Friday, October 9, 2015

Which Story Will You Believe?

Today’s LA Times reports on a Korn Ferry survey of UCLA Anderson School faculty that concludes that women are underrepresented, underappreciated, and less respected at the graduate school of management in Westwood. 

“Women Faculty Face Bias at UCLA Business School, Study Says” by Larry Gordon.  The study was commissioned by Dean Olian (first female dean of the school in place since 2006) and a faculty committee.  The report concluded that, “Anderson leaders 'have not demonstrated the focused intention and proactive behavior required to increase diversity.'”  And “many faculty do not trust the dean and do not believe she is serious about gender equality.”

A separate study reported in Fortune Magazine in January 2015 found that UCLA under Dean Olian had made tremendous strides in moving the graduate school of management toward closer connections with the burgeoning technology field.  “UCLA's Business School Embraces the Tech Boom” by John Byrne. Other studies cite Dean Olian’s progress in bringing a more diverse international and national student body into the Anderson School.

What appears to be happening is better described in the article, “Harassment vs. the Gender Gap” by psychologist and author Kim Elsesser in today’s LA Times:

Ten years of diversity training has produced little measurable success in reducing the gender gap, according to the author’s research, because diversity training has focused overly on protecting the entity from harassment lawsuits and failed to provide guidance on how the genders can collaborate effectively without suspicions. “Employees generally perceive that the training is provided for the protection of female employees, which carries with it the image of weak women who can’t fend for themselves. … training video[s] left viewers with the impression that women were emotionally weak.” The author suggests that diversity training has resulted in the unintended consequence of creating “gender partitions” that keep men and women operating in separate cultural and social circles in the workforce, rather than fostering genuine collaboration.

Elsewhere, an August 2015 Korn Ferry survey of Senior Human Resources Executives found that “Companies Lack Experiential and Intellectual Diversity.” See:

Korn Ferry reported specifically that “the large majority of [Chief Human Resource Officers] CHROs say finding HR talent with business acumen is the biggest barrier to making strong hires.”  [Emphasis added.] So, if the people behind hiring for diversity and providing diversity training are themselves not intellectua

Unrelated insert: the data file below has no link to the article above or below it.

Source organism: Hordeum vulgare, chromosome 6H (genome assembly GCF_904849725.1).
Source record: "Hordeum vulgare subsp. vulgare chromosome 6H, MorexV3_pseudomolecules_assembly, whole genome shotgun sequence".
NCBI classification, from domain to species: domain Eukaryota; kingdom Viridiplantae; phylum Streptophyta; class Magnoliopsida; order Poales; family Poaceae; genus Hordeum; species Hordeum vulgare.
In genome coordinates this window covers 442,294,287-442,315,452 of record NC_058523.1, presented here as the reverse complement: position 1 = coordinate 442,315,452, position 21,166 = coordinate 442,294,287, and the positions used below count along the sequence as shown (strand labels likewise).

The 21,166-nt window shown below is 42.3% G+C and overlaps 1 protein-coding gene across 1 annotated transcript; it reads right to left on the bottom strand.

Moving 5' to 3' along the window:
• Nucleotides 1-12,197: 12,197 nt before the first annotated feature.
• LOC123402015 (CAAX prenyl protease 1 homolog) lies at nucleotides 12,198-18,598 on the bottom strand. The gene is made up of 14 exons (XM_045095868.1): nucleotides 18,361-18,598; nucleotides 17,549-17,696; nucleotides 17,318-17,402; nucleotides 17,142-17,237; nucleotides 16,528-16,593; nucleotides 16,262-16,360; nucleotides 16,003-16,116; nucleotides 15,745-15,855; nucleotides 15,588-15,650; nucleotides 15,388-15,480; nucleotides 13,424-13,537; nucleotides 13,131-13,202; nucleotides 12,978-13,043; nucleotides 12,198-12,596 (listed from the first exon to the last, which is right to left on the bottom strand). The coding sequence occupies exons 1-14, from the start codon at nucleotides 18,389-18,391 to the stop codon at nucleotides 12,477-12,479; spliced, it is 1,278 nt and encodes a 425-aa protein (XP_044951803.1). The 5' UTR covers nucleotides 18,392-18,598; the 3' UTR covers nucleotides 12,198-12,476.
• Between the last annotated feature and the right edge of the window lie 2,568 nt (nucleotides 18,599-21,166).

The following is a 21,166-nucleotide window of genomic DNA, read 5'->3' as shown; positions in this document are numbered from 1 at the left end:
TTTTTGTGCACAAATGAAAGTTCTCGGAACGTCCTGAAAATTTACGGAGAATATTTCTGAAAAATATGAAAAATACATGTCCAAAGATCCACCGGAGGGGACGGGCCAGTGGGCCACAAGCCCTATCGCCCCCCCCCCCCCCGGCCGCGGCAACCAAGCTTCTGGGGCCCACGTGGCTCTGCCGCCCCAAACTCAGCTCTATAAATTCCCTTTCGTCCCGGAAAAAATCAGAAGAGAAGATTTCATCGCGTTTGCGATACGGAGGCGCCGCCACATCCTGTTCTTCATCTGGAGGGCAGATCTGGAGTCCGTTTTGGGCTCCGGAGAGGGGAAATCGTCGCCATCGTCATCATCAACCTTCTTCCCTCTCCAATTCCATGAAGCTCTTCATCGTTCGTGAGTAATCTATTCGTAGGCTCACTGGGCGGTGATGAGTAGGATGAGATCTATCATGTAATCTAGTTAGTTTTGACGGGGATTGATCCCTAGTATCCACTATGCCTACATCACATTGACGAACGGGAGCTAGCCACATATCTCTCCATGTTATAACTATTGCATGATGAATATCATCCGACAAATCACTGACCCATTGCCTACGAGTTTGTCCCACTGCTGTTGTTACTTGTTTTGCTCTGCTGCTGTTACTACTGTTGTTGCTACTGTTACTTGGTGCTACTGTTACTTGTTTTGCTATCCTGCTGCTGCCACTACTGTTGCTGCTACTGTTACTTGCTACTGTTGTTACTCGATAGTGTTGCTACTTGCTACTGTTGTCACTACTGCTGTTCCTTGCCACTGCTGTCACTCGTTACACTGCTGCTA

Thursday, October 1, 2015

Who ARE These People?

Herbert, Marc, Michael, J. Michael, George and John?  They are the directors at McKinsey & Company, the management consulting firm that co-authored the study with  The study is: Women in the Workplace.

McKinsey has only one woman in leadership, Claudia Funke, the Director at McKinsey’s German High Tech Sector area. She also is a member of McKinsey’s global High Tech Sector leadership group. Brava! Even so, McKinsey at least has presented a balanced perspective on the true causes of women’s under- representation in corporate leadership. The underlying issues truly are complex:  it IS complicated.

The Wall Street Journal presented the research with a slightly more depressing tone: What’sHolding Women Back in the Workplace? by Nikki Waller and Joann Lublin   You know it’s a Wall Street Journal article because it starts with the word “Despite….” is equally depressing in its coverage of the research: Corporate America Not on a Pathto Gender Equality. begins their article with “Women are STILL UNDER-REPRESENTED….” Surprise! Surprise!

What is really different about this study is how balanced are the conclusions. The WSJ and point to everything that men in corporations are doing to “keep women out” of leadership. At least this study itself is beginning to include some of the decisions that women are making that “keep themselves out” of leadership paths and potentials.

Women are finally admitting that many of them (NO, NOT ALL!) do not aspire to leadership roles because they ASSUME that they cannot handle the stress or that they cannot change the environment that existed before.  That is a big assumption and a major deterrent to personal advancement.  If you believe you will fail, you will.  What are we doing to convince women that the only and inevitable result of leadership advancement is the same world that men operated before we arrived on the scene? 

Smart women, like Claudia Funke for example, wait until they reach leadership positions to decide how they will define those roles and relationships.  Brava!

Women are finally recognizing that staff/supportive roles do not provide the same experiences that line/P&L responsibilities do on the way to leadership.  If women really PREFER to stay in the helper mode, then that is where those career decisions inevitably will lead – always helping someone else succeed, rather than helping herself or other women succeed as leaders.